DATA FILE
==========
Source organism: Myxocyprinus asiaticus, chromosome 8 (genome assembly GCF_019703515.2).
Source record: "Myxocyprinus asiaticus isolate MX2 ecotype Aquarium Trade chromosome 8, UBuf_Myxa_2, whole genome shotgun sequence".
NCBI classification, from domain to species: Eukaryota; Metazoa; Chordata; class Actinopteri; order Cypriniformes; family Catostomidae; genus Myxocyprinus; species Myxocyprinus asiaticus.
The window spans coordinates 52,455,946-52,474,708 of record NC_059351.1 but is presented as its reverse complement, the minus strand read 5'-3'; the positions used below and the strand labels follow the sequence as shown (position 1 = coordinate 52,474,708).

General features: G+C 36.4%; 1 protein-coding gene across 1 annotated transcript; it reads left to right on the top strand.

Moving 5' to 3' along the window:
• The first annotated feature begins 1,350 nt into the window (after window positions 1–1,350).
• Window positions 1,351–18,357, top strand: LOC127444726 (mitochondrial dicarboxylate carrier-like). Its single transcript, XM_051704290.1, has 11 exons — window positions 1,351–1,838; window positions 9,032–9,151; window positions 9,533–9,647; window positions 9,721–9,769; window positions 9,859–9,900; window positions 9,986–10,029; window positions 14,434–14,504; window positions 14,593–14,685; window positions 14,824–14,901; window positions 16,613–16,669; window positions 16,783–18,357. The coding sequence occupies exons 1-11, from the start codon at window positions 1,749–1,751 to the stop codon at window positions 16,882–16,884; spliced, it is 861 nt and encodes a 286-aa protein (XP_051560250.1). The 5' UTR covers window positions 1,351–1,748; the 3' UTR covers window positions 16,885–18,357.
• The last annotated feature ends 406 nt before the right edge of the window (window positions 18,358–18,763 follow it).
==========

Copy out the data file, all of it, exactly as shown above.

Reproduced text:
Source organism: Myxocyprinus asiaticus, chromosome 8 (genome assembly GCF_019703515.2).
Source record: "Myxocyprinus asiaticus isolate MX2 ecotype Aquarium Trade chromosome 8, UBuf_Myxa_2, whole genome shotgun sequence".
NCBI classification, from domain to species: Eukaryota; Metazoa; Chordata; class Actinopteri; order Cypriniformes; family Catostomidae; genus Myxocyprinus; species Myxocyprinus asiaticus.
The window spans coordinates 52,455,946-52,474,708 of record NC_059351.1 but is presented as its reverse complement, the minus strand read 5'-3'; the positions used below and the strand labels follow the sequence as shown (position 1 = coordinate 52,474,708).

General features: G+C 36.4%; 1 protein-coding gene across 1 annotated transcript; it reads left to right on the top strand.

Moving 5' to 3' along the window:
• The first annotated feature begins 1,350 nt into the window (after window positions 1–1,350).
• Window positions 1,351–18,357, top strand: LOC127444726 (mitochondrial dicarboxylate carrier-like). Its single transcript, XM_051704290.1, has 11 exons — window positions 1,351–1,838; window positions 9,032–9,151; window positions 9,533–9,647; window positions 9,721–9,769; window positions 9,859–9,900; window positions 9,986–10,029; window positions 14,434–14,504; window positions 14,593–14,685; window positions 14,824–14,901; window positions 16,613–16,669; window positions 16,783–18,357. The coding sequence occupies exons 1-11, from the start codon at window positions 1,749–1,751 to the stop codon at window positions 16,882–16,884; spliced, it is 861 nt and encodes a 286-aa protein (XP_051560250.1). The 5' UTR covers window positions 1,351–1,748; the 3' UTR covers window positions 16,885–18,357.
• The last annotated feature ends 406 nt before the right edge of the window (window positions 18,358–18,763 follow it).